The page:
This Windows box was relatively straightforward, requiring exploitation of a remote command execution vulnerability in the Rejetto HTTP File Server web application to establish an initial foothold. Subsequently, escalating privileges to system level was accomplished by exploiting an overflow vulnerability present in a version of Windows 8.1 (MS16-098).

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Since there’s not much to go on at the moment, let’s turn to Google and see if we can uncover any information about HttpFileServer 2.3.

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  1. SeChangeNotifyPrivilege (Bypass traverse checking): This privilege allows a user to traverse a directory tree even if the user does not have permissions on the traversed directories. It’s commonly used by services and processes to access files and directories without being impeded by restrictive permissions.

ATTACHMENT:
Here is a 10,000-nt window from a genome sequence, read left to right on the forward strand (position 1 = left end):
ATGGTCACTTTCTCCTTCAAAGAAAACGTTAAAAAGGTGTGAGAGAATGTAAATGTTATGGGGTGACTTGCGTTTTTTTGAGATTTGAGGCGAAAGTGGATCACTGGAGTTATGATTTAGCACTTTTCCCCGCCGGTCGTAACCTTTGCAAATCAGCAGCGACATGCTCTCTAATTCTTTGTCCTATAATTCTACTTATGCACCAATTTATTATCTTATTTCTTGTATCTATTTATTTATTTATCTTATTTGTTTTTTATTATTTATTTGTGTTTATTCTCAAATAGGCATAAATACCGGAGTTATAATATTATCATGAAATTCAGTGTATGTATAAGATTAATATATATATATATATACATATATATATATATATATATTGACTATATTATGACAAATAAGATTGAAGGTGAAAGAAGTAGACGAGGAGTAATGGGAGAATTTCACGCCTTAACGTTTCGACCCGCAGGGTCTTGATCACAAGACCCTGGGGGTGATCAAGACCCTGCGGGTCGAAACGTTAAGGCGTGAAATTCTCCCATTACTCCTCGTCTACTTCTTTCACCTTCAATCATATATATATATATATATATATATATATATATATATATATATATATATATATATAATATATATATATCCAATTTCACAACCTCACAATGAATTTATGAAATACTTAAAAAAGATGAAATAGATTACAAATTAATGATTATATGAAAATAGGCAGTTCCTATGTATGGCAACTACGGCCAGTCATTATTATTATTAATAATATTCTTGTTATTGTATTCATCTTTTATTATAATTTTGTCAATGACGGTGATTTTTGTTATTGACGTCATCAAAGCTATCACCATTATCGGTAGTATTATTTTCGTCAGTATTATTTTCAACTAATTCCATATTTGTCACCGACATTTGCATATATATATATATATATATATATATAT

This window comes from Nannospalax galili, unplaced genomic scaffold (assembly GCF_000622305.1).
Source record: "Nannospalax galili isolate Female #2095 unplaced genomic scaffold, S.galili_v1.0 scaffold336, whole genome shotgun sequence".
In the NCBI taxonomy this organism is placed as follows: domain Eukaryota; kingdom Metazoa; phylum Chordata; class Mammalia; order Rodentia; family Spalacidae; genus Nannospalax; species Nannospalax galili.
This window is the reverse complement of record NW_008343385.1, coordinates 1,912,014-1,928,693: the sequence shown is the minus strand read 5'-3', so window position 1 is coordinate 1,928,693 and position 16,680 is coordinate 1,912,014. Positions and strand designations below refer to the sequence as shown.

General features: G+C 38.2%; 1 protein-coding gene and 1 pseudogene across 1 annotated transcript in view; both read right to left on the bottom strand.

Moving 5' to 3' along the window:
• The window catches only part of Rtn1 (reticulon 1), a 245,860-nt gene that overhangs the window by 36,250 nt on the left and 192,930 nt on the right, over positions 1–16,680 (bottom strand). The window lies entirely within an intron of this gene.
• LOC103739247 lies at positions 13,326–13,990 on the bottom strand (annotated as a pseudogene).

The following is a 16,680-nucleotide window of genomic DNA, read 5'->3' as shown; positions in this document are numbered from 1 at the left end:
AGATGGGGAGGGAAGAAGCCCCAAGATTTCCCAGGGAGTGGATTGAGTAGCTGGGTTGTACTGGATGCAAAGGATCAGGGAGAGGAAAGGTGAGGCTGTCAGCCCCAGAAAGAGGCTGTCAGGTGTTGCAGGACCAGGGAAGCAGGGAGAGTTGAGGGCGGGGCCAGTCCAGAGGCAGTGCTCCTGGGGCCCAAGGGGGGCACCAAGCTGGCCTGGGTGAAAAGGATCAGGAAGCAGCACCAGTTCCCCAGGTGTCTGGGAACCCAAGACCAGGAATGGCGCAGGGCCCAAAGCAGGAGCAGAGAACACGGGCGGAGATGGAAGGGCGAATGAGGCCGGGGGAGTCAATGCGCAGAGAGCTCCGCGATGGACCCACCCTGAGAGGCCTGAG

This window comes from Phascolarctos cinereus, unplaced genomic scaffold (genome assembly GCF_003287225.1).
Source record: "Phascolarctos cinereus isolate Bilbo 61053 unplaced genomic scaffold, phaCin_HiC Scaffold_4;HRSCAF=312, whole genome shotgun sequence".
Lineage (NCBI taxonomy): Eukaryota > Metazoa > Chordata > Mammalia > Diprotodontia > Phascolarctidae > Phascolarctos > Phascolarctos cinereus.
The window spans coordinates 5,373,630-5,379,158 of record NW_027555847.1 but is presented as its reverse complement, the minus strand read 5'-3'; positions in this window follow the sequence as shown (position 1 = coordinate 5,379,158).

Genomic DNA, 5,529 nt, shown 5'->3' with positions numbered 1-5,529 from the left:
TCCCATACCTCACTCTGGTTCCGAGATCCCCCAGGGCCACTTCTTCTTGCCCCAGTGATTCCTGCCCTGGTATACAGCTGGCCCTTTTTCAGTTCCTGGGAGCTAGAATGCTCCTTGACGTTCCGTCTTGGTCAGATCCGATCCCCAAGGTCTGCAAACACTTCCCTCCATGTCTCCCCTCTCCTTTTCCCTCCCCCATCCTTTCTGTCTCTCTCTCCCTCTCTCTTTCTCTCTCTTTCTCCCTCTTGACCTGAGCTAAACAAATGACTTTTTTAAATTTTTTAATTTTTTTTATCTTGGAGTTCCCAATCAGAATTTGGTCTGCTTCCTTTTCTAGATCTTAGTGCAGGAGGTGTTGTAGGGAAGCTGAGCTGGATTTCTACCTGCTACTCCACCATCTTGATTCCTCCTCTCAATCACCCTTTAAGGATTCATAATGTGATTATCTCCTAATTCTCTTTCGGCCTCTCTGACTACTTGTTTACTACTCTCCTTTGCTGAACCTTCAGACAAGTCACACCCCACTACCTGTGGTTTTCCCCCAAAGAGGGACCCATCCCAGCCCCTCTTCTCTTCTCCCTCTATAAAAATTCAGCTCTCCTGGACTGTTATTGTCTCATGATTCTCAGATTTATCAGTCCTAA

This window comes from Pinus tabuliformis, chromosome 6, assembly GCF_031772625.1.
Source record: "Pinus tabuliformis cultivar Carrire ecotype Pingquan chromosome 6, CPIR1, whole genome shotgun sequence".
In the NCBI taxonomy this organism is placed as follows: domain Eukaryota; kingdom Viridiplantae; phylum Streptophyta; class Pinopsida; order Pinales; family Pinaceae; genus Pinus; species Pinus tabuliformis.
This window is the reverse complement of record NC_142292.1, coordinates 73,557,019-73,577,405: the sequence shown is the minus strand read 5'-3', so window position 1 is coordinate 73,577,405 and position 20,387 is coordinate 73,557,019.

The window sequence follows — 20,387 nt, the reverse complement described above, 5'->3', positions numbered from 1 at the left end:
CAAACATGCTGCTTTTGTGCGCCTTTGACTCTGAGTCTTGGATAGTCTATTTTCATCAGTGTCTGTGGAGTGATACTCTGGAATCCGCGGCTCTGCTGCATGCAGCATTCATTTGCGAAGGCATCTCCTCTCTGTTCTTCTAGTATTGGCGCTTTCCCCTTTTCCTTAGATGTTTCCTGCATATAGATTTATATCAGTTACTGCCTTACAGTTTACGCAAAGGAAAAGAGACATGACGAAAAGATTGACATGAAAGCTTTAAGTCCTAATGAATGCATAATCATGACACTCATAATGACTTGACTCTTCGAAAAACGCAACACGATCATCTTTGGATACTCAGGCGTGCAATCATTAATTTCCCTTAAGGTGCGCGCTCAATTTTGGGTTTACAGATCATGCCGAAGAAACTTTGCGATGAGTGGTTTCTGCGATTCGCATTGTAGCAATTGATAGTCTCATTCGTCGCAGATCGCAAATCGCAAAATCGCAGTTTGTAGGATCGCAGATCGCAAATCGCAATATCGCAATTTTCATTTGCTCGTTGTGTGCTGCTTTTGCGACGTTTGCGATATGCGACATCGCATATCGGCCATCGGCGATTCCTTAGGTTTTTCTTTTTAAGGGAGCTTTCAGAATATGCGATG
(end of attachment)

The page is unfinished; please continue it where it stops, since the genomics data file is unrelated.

2. SeIncreaseWorkingSetPrivilege (Increase a process working set): This privilege allows a user or process to increase the amount of memory available to a process. This can be useful for applications that need to allocate more memory dynamically.

In your provided information:

  • SeChangeNotifyPrivilege is enabled, meaning the user or process has the ability to bypass traverse checking.
  • SeIncreaseWorkingSetPrivilege is disabled, indicating that the user or process doesn’t have the ability to increase a process’s working set.

These privileges are managed by Windows security policies and are typically assigned to user accounts or processes based on the requirements of the system and the tasks they need to perform.

Privilege Escalation to Administrator


With the exploit successfully downloaded, we execute it, granting us SYSTEM privileges!

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